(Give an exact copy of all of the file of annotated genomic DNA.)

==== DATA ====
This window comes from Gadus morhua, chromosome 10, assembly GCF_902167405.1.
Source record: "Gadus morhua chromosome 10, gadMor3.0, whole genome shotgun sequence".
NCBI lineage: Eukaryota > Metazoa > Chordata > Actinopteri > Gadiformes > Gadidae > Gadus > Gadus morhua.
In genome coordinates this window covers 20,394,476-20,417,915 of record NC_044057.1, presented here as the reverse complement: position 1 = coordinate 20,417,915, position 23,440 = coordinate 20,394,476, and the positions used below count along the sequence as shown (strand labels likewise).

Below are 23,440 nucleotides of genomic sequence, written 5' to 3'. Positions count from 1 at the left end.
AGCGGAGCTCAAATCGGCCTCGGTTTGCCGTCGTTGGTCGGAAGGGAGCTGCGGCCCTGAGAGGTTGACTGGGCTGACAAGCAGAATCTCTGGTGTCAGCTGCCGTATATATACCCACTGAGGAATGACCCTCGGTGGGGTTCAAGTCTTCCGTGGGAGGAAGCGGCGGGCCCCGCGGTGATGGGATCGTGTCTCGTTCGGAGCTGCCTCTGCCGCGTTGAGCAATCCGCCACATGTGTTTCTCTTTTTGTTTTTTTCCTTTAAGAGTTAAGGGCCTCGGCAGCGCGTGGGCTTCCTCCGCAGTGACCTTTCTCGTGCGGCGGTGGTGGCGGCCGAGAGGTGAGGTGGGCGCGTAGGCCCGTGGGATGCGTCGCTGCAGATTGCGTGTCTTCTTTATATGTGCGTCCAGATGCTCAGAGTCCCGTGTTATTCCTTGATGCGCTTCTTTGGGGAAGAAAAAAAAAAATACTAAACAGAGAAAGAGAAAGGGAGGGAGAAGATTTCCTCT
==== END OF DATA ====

This window comes from Gadus morhua, chromosome 10, assembly GCF_902167405.1.
Source record: "Gadus morhua chromosome 10, gadMor3.0, whole genome shotgun sequence".
NCBI lineage: Eukaryota > Metazoa > Chordata > Actinopteri > Gadiformes > Gadidae > Gadus > Gadus morhua.
In genome coordinates this window covers 20,394,476-20,417,915 of record NC_044057.1, presented here as the reverse complement: position 1 = coordinate 20,417,915, position 23,440 = coordinate 20,394,476, and the positions used below count along the sequence as shown (strand labels likewise).

Below are 23,440 nucleotides of genomic sequence, written 5' to 3'. Positions count from 1 at the left end.
AGCGGAGCTCAAATCGGCCTCGGTTTGCCGTCGTTGGTCGGAAGGGAGCTGCGGCCCTGAGAGGTTGACTGGGCTGACAAGCAGAATCTCTGGTGTCAGCTGCCGTATATATACCCACTGAGGAATGACCCTCGGTGGGGTTCAAGTCTTCCGTGGGAGGAAGCGGCGGGCCCCGCGGTGATGGGATCGTGTCTCGTTCGGAGCTGCCTCTGCCGCGTTGAGCAATCCGCCACATGTGTTTCTCTTTTTGTTTTTTTCCTTTAAGAGTTAAGGGCCTCGGCAGCGCGTGGGCTTCCTCCGCAGTGACCTTTCTCGTGCGGCGGTGGTGGCGGCCGAGAGGTGAGGTGGGCGCGTAGGCCCGTGGGATGCGTCGCTGCAGATTGCGTGTCTTCTTTATATGTGCGTCCAGATGCTCAGAGTCCCGTGTTATTCCTTGATGCGCTTCTTTGGGGAAGAAAAAAAAAAATACTAAACAGAGAAAGAGAAAGGGAGGGAGAAGATTTCCTCT